Consider a logging system - used absolutely everywhere in your codebase.

(note - logging is just an example, don't take it too literally and point me at your favourite logging system).

public interface ILogger
    void LogMessage(string message);

// Just used for testing, do nothing
public class NullLogger : ILogger
    public void LogMessage(string message) { }

public class FileLogger : ILogger
    public FileLogger(string fileName){...}
    public void LogMessage(string message) { 
        // Log to a file here 

No I could make every single class have ILogger in ctor or param and use some IoC framework.

Or I could just use something like

public static class Globals
   public static ILogger Log = new NullLogger();

Use at any point by Globals.Log.LogMessage("Hello Logging World");

And at 'Compositon Root' (main entry point of program) set Globals.Log = new FileLogger("somefile.log");

Or this could be done as a Singleton of course.

When is using DI and optionally IoC a step too far? What would you do in this case?

  • +1 good question, since it is much easier to ask for benefits or "when to use" of di/ioc.
    – k3b
    Jul 21, 2012 at 7:07
  • 1
    I'd like to point out that Logging isn't really all that good of an example. It's more of a cross cutting concern that's probably better handled by AOP (IMO) than DI/IoC.
    – rossipedia
    Jul 21, 2012 at 9:12
  • Amusing rant I found - not directly aimed at DI/IoC but pretty much hits the nail on the head anyways - discuss.joelonsoftware.com/default.asp?joel.3.219431.12
    – Ryan
    Mar 10, 2014 at 11:07

2 Answers 2


Does your app need to work? Yes? Then use DI.

Having statics makes your code troublesome to test automatically (since tests often should be run in parallel to decrease turnover time and to help verify concurrency of your code). If you can't automatically test your code, it will be more difficult to make it work properly.

Now, an IoC container is probably overkill. Personally, I've seen them cause more trouble (integration troubles, overhead of configuration) than they solved. But having at least optional DI (that maybe defaults to a static instance even) will help you avoid many problems.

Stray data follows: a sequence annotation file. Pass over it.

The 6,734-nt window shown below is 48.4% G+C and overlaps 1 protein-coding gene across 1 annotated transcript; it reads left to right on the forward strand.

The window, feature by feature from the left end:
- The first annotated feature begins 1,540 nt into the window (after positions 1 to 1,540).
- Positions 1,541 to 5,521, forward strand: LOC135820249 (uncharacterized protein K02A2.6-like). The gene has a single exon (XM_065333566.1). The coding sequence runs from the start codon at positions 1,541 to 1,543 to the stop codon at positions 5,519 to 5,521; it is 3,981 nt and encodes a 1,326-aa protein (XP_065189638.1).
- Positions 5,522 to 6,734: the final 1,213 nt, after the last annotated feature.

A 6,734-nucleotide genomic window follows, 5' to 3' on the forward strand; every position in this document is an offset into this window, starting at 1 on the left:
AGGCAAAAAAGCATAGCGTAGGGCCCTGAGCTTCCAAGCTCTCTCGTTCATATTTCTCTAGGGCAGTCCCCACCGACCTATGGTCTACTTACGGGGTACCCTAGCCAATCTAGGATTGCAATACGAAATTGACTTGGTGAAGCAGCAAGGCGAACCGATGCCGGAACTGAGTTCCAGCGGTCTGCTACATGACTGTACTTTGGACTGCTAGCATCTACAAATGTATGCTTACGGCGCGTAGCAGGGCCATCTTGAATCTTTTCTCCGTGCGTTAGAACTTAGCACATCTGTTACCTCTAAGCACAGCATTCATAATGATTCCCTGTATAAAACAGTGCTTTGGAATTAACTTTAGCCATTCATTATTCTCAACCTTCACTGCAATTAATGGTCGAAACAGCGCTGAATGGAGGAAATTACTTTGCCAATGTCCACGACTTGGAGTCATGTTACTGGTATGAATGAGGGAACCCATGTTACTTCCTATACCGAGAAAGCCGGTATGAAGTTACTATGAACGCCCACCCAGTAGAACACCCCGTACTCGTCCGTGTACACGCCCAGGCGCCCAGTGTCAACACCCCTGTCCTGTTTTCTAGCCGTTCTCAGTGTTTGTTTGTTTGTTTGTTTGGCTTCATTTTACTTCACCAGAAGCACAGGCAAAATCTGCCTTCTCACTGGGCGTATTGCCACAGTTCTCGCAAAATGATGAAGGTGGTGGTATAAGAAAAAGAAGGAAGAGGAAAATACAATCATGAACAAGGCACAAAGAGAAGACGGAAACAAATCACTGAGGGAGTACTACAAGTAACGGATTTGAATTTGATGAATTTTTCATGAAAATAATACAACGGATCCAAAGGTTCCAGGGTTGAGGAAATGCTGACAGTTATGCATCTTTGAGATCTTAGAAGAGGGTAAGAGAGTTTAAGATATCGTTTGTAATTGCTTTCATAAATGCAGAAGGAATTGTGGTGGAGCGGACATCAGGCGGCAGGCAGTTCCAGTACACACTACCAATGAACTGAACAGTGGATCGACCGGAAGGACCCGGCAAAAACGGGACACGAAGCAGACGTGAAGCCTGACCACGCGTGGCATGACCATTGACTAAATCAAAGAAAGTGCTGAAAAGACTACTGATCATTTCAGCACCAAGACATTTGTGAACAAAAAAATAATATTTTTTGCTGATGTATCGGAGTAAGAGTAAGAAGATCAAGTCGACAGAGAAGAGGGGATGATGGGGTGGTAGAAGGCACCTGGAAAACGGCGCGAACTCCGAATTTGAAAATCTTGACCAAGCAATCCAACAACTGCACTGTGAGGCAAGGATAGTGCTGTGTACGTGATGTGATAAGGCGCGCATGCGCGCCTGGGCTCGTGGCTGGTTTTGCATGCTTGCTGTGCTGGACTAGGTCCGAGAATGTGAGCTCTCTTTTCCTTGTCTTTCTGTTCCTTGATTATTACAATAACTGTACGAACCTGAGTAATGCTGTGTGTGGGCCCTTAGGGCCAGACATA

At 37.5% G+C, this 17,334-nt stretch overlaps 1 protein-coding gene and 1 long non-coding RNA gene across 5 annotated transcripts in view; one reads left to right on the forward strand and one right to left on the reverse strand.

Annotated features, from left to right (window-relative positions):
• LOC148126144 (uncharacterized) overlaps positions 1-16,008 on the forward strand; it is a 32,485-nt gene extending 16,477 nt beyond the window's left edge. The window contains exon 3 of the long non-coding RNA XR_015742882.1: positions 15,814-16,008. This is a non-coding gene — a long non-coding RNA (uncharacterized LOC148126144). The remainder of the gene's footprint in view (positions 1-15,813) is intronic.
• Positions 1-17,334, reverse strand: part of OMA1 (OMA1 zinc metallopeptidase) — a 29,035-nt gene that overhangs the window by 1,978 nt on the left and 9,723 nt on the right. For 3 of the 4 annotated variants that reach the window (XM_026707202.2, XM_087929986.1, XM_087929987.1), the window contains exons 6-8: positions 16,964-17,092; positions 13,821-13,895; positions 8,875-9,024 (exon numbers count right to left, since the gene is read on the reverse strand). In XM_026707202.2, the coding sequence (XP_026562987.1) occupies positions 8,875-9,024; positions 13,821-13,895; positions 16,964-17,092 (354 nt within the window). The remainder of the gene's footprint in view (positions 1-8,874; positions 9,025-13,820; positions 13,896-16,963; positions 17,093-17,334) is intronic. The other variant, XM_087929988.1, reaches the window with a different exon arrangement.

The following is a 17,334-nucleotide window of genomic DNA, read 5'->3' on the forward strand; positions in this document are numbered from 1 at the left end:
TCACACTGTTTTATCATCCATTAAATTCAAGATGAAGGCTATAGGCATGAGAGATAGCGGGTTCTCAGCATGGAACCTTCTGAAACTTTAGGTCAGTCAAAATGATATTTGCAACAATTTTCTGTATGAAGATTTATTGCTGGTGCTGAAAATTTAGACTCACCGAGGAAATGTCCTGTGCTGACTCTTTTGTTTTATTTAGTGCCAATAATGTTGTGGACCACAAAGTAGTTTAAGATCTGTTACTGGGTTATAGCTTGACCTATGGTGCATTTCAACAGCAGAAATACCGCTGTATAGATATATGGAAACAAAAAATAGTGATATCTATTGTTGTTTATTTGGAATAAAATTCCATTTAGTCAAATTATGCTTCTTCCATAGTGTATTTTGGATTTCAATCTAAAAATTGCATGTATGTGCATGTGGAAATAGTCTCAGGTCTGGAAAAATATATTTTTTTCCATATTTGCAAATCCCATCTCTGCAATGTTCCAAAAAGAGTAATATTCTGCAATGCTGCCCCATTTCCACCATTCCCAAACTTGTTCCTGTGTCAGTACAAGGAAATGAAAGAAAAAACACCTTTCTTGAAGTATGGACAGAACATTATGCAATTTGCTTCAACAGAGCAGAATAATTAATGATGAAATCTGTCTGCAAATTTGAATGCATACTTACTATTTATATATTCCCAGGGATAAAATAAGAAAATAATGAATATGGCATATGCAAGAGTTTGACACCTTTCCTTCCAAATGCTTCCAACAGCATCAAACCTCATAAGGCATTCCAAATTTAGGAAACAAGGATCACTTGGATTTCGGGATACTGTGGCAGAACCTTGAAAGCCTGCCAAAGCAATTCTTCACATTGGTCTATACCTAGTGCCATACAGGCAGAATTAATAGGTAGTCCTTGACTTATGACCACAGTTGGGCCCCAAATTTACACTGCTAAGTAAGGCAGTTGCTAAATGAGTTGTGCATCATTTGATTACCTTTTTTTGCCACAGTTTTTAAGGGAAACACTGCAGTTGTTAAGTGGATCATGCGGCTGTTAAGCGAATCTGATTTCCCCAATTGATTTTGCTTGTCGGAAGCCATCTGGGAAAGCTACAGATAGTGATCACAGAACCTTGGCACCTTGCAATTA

If you have a quicky throw away app that doesn't really need to work completely, then sure; hack away. Otherwise, take the time to do it right.

  • So - in the case of a logging framework you would add that as a dependency to every single class that logs (which could be pretty much everything)
    – Ryan
    Jul 20, 2012 at 19:37
  • 1
    @Ryan: short answer: yes. BTW, I don't think that presenting DI as a precondition to the application working is true; There have been many working, and well-designed, applications before the DI era. Not using DI would certainly lead to an application being un-testable. So I would rephrase that as 'Does your app need to be unit-tested? yes? then use DI'
    – J. Ed
    Jul 20, 2012 at 20:17
  • 1
    @Ryan - it's already a dependency, you're just making it flexible and explicit.
    – Telastyn
    Jul 20, 2012 at 21:47
  • "Does your app need to work" is a step too close to religious edicts for my taste - as eloquently pointed out by sJhonny. If thats what you have to resort to to make your point then isn't the point already lost? + 1 for the rest of the answer though!
    – Ryan
    Jul 21, 2012 at 12:04
> using DI and optionally a IoC framework [is] a step too far

if you

  • don't want to do automated (unit-)testing and if you
  • don't have separate components of the app (i.e. dlls) that should be changed (or recompiled) independently of the main app.
  • The example I gave (using the Globals class with a default NullLogger) still allows you to do both of these things.
    – Ryan
    Jul 21, 2012 at 12:01

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